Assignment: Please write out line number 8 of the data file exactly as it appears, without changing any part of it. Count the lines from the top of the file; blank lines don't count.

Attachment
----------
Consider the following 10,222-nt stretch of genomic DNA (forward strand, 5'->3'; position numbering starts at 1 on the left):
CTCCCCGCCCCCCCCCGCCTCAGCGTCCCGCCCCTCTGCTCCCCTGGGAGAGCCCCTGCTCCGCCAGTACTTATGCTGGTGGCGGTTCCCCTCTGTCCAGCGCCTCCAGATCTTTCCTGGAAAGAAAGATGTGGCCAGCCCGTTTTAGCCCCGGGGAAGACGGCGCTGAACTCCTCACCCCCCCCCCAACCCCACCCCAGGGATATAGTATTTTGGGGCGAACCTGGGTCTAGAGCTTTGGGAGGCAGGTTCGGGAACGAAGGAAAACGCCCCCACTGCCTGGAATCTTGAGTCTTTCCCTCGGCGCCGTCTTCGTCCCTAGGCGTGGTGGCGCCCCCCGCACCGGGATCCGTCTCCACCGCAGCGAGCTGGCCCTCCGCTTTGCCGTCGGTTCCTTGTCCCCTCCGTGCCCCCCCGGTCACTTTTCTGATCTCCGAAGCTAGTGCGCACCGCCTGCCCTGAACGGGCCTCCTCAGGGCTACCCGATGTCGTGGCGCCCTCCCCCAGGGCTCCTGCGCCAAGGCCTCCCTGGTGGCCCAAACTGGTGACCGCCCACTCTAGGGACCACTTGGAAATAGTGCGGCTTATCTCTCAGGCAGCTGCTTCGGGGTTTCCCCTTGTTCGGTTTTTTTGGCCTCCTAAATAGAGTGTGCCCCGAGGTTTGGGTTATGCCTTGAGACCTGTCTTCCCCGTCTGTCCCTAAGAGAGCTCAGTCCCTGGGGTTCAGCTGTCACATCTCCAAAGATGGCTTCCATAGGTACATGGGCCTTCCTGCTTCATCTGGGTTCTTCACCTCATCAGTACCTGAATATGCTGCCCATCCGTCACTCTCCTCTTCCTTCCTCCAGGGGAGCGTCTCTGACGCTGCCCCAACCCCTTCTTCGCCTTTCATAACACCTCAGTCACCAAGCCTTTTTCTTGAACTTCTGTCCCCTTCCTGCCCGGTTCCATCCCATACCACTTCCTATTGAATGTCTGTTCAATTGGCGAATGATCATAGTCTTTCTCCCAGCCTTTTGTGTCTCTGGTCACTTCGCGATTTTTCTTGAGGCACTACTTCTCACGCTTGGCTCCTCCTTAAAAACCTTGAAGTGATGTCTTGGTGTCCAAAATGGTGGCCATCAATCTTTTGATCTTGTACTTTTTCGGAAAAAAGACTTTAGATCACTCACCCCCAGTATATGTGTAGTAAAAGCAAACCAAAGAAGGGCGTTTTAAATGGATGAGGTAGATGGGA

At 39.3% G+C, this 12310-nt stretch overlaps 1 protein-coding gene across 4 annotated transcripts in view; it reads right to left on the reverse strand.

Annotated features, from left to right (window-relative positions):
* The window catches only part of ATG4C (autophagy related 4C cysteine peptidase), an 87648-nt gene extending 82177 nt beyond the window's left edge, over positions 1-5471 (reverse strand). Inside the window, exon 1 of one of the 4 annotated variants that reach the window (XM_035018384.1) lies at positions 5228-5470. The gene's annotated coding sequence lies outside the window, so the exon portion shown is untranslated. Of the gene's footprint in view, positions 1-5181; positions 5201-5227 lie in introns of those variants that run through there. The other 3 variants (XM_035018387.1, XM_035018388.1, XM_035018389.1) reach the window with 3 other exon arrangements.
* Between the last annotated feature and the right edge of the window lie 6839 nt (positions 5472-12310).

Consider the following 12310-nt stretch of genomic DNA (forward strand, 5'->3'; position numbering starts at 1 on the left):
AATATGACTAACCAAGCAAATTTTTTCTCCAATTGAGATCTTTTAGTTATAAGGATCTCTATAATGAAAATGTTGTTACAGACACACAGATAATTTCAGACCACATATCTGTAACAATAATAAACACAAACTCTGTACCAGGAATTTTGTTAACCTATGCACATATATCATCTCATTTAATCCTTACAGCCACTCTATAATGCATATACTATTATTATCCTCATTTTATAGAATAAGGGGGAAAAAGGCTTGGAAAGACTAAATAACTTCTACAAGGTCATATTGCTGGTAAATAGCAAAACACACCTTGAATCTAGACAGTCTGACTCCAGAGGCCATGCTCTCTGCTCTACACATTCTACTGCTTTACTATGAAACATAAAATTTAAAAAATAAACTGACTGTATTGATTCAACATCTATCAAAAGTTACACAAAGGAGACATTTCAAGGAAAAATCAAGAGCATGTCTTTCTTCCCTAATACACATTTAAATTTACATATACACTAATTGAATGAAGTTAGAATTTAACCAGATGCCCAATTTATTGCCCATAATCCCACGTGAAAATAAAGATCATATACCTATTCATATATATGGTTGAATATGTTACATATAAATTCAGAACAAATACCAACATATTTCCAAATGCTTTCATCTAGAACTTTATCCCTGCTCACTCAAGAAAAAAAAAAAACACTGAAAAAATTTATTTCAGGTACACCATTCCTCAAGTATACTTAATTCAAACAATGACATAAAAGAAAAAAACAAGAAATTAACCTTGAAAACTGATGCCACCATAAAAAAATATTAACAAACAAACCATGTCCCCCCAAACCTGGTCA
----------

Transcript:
AATATGACTAACCAAGCAAATTTTTTCTCCAATTGAGATCTTTTAGTTATAAGGATCTCTATAATGAAAATGTTGTTACAGACACACAGATAATTTCAGACCACATATCTGTAACAATAATAAACACAAACTCTGTACCAGGAATTTTGTTAACCTATGCACATATATCATCTCATTTAATCCTTACAGCCACTCTATAATGCATATACTATTATTATCCTCATTTTATAGAATAAGGGGGAAAAAGGCTTGGAAAGACTAAATAACTTCTACAAGGTCATATTGCTGGTAAATAGCAAAACACACCTTGAATCTAGACAGTCTGACTCCAGAGGCCATGCTCTCTGCTCTACACATTCTACTGCTTTACTATGAAACATAAAATTTAAAAAATAAACTGACTGTATTGATTCAACATCTATCAAAAGTTACACAAAGGAGACATTTCAAGGAAAAATCAAGAGCATGTCTTTCTTCCCTAATACACATTTAAATTTACATATACACTAATTGAATGAAGTTAGAATTTAACCAGATGCCCAATTTATTGCCCATAATCCCACGTGAAAATAAAGATCATATACCTATTCATATATATGGTTGAATATGTTACATATAAATTCAGAACAAATACCAACATATTTCCAAATGCTTTCATCTAGAACTTTATCCCTGCTCACTCAAGAAAAAAAAAAAACACTGAAAAAATTTATTTCAGGTACACCATTCCTCAAGTATACTTAATTCAAACAATGACATAAAAGAAAAAAACAAGAAATTAACCTTGAAAACTGATGCCACCATAAAAAAATATTAACAAACAAACCATGTCCCCCCAAACCTGGTCA